This week saw an all-too-familiar case of human remains disturbed by residential construction, this time in Cadboro Bay close to the University of Victoria. There are two major known sites in Cadboro Bay and many others must be there as well (I haven’t checked to see what has and has not been recorded). In addition to these known very large sites, it has been known since the 19th century (e.g., Cadboro Bay: Ancient City of the Dead — 6 meg PDF) that the slopes leading down from the top of Gordon Head were favoured places for human burials. So, no one could be surprised to find human remains in this area and indeed this is what happened.
A twist on the usual story comes with the reporting that the landowner, identified as Henry Ravenscourt, had had an archaeological impact assessment done and yet then excavated out almost the entire soil and subsoil of the lot in question. According to the Times-Colonist:
The property had been designated an archaeological site in Oct. 2008 when an Archaeological Impact Assessment was conducted there. Under the Heritage Conservation Act, the landowner was required to obtain a permit before digging, however, it appears no permit was granted for the new-home construction.
The Globe and Mail reports that,
Provincial [sic – probably consulting] archeologists who had been monitoring the property alerted police last Wednesday after discovering that workers digging the foundation for a new home had unearthed a human skull, knee and leg bone.
VicNews.com has added information: the Police say the landowner was in possession of the Archaeologist’s report:
Sgt. Julie Fast with Saanich police said the homeowner could possibly face charges through the Heritage Conservation Act because an Archaeological Impact Assessment was done on Hibbins Close in October 2008. That assessment designated it an archaeological site, which means, before any digging or building takes place, a permit issued through the Provincial Archaeological Branch is required.
“From what I understand, the homeworker is supposed to be in possession of the (permit). We are determining if they were aware (of the Archeological Impact Assessment), and if they had the letter,” Fast said.
The permit would designate how deep digging can be done and where a structure can be built without disturbing any remains on the property.
It is hard to say what is really going on here. If an AIA was conducted in October 2008, then surely the landowner had a copy of the report. Were there archaeologists monitoring the site? That would be consistent with a development process whereby archaeologists routinely watch backhoes and then jump in when the skulls start rolling. But surely the archaeologists would not have allowed such complete removal of material in such an uncontrolled way? I visited the site last week and saw how several, perhaps 10, dump trucks worth of material from almost the entire lot had been removed and there were only token piles of backfill. Where did this soil go? It undoubtedly contains human remains and archaeological material. I trust the Archaeology Branch is tracing its whereabouts.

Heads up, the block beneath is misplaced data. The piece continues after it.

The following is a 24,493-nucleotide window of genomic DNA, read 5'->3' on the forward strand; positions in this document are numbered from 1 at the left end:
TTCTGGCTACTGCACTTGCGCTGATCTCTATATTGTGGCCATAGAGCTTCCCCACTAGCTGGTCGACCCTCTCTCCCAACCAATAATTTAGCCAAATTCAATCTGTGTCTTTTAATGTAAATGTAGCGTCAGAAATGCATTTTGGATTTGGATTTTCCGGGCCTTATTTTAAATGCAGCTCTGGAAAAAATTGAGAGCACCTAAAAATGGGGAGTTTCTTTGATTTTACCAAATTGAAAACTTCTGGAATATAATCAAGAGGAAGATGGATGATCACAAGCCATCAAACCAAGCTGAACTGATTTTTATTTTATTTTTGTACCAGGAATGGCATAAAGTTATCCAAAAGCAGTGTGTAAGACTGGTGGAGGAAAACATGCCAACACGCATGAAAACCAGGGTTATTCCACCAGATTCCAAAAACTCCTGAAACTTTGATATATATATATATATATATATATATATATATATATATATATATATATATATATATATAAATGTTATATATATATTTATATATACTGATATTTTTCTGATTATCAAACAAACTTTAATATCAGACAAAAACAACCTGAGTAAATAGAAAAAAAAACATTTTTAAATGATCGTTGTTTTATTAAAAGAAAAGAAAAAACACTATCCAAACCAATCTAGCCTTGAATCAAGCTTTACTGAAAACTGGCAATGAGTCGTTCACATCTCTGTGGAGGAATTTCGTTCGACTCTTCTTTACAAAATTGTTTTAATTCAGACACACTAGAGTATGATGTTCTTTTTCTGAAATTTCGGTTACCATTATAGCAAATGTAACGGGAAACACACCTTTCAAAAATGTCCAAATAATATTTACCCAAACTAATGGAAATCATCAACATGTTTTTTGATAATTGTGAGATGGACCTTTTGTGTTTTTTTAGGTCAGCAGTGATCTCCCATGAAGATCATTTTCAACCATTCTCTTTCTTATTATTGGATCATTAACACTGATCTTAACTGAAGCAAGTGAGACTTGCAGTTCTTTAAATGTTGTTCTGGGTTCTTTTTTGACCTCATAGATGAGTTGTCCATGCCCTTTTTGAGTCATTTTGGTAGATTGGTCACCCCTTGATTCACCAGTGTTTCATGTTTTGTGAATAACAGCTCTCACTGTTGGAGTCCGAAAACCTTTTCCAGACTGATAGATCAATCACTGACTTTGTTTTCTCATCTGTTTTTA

It is very welcome that the Police are considering charges in this case and I certainly hope that if a landowner or developer ignores an AIA recommendations that they get the book thrown at them as firmly as possible. Contrary to what the newspapers are reporting that the owner is subject to a 2,000 dollar fine, there appears to be a contravention under Section 13(2) of the Heritage Conservation Act, for which the maximum penalty under Section 36(3)a is $50,000 and six months for an individual, and 1,000,000 for a corporation. It is essential that the justice system starts to deal with these people in a serious manner. By completely removing the archaeological material from the property a landowner could in effect raise the property value by more than 50,000.
I share Songhees archaeologist Ron Sam’s cynicism though:
“They know full well there’s bones under there and they just go ahead and do it anyway because they know there’s no penalty,” Mr. Sam said, adding that the band is seeking legal advice. “We can say what we want, but at the end of the day it’s private property and we can’t stop it.”
Perhaps not. But those charged with managing and enforcing the Heritage Conservation Act and those responsible for gathering evidence and laying charges must start to make examples of those who flagrantly destroy the collective heritage.
Also check out this busybody’s letter to the Times-Colonist complaining about the costs incurred and implying the archaeologists are just making work. Chris Harker of North Saanich, you officially have no idea what you are talking about.